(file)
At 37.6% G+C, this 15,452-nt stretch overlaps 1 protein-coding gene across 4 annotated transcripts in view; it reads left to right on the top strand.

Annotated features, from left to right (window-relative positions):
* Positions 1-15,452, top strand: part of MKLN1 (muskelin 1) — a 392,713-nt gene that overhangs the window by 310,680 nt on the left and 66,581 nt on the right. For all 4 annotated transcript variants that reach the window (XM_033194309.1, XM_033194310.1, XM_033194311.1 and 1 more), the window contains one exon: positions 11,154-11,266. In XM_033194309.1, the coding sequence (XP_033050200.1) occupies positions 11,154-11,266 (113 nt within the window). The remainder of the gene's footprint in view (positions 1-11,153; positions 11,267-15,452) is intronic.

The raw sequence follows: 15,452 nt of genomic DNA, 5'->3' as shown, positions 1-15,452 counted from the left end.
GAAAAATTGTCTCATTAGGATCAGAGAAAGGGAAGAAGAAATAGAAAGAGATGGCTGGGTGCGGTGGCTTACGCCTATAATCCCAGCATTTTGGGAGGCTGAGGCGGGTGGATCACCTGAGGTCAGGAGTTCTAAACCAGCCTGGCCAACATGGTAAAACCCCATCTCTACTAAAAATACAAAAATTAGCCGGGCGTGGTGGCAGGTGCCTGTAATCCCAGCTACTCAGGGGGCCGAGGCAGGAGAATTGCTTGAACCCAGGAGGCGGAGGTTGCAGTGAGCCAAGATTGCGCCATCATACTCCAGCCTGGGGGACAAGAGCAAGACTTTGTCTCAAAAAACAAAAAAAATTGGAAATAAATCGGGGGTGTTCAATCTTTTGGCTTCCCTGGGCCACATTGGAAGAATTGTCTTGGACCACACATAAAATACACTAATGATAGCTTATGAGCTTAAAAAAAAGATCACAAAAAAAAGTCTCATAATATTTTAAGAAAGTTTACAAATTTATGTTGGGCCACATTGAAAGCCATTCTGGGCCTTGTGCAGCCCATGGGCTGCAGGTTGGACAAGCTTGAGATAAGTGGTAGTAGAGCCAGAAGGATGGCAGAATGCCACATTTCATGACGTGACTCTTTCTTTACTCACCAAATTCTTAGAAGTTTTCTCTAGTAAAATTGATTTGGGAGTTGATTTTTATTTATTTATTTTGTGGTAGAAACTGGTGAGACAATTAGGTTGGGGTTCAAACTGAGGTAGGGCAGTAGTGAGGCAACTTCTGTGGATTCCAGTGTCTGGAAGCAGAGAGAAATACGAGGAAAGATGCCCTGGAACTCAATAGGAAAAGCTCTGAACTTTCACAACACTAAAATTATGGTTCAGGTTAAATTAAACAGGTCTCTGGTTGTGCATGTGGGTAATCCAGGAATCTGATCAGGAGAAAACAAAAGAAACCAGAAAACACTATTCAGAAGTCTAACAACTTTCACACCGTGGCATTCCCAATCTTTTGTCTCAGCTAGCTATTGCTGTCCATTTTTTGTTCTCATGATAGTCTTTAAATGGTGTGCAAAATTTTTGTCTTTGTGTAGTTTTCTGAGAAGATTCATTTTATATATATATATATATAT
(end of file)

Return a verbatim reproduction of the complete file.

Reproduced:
At 37.6% G+C, this 15,452-nt stretch overlaps 1 protein-coding gene across 4 annotated transcripts in view; it reads left to right on the top strand.

Annotated features, from left to right (window-relative positions):
* Positions 1-15,452, top strand: part of MKLN1 (muskelin 1) — a 392,713-nt gene that overhangs the window by 310,680 nt on the left and 66,581 nt on the right. For all 4 annotated transcript variants that reach the window (XM_033194309.1, XM_033194310.1, XM_033194311.1 and 1 more), the window contains one exon: positions 11,154-11,266. In XM_033194309.1, the coding sequence (XP_033050200.1) occupies positions 11,154-11,266 (113 nt within the window). The remainder of the gene's footprint in view (positions 1-11,153; positions 11,267-15,452) is intronic.

The raw sequence follows: 15,452 nt of genomic DNA, 5'->3' as shown, positions 1-15,452 counted from the left end.
GAAAAATTGTCTCATTAGGATCAGAGAAAGGGAAGAAGAAATAGAAAGAGATGGCTGGGTGCGGTGGCTTACGCCTATAATCCCAGCATTTTGGGAGGCTGAGGCGGGTGGATCACCTGAGGTCAGGAGTTCTAAACCAGCCTGGCCAACATGGTAAAACCCCATCTCTACTAAAAATACAAAAATTAGCCGGGCGTGGTGGCAGGTGCCTGTAATCCCAGCTACTCAGGGGGCCGAGGCAGGAGAATTGCTTGAACCCAGGAGGCGGAGGTTGCAGTGAGCCAAGATTGCGCCATCATACTCCAGCCTGGGGGACAAGAGCAAGACTTTGTCTCAAAAAACAAAAAAAATTGGAAATAAATCGGGGGTGTTCAATCTTTTGGCTTCCCTGGGCCACATTGGAAGAATTGTCTTGGACCACACATAAAATACACTAATGATAGCTTATGAGCTTAAAAAAAAGATCACAAAAAAAAGTCTCATAATATTTTAAGAAAGTTTACAAATTTATGTTGGGCCACATTGAAAGCCATTCTGGGCCTTGTGCAGCCCATGGGCTGCAGGTTGGACAAGCTTGAGATAAGTGGTAGTAGAGCCAGAAGGATGGCAGAATGCCACATTTCATGACGTGACTCTTTCTTTACTCACCAAATTCTTAGAAGTTTTCTCTAGTAAAATTGATTTGGGAGTTGATTTTTATTTATTTATTTTGTGGTAGAAACTGGTGAGACAATTAGGTTGGGGTTCAAACTGAGGTAGGGCAGTAGTGAGGCAACTTCTGTGGATTCCAGTGTCTGGAAGCAGAGAGAAATACGAGGAAAGATGCCCTGGAACTCAATAGGAAAAGCTCTGAACTTTCACAACACTAAAATTATGGTTCAGGTTAAATTAAACAGGTCTCTGGTTGTGCATGTGGGTAATCCAGGAATCTGATCAGGAGAAAACAAAAGAAACCAGAAAACACTATTCAGAAGTCTAACAACTTTCACACCGTGGCATTCCCAATCTTTTGTCTCAGCTAGCTATTGCTGTCCATTTTTTGTTCTCATGATAGTCTTTAAATGGTGTGCAAAATTTTTGTCTTTGTGTAGTTTTCTGAGAAGATTCATTTTATATATATATATATATAT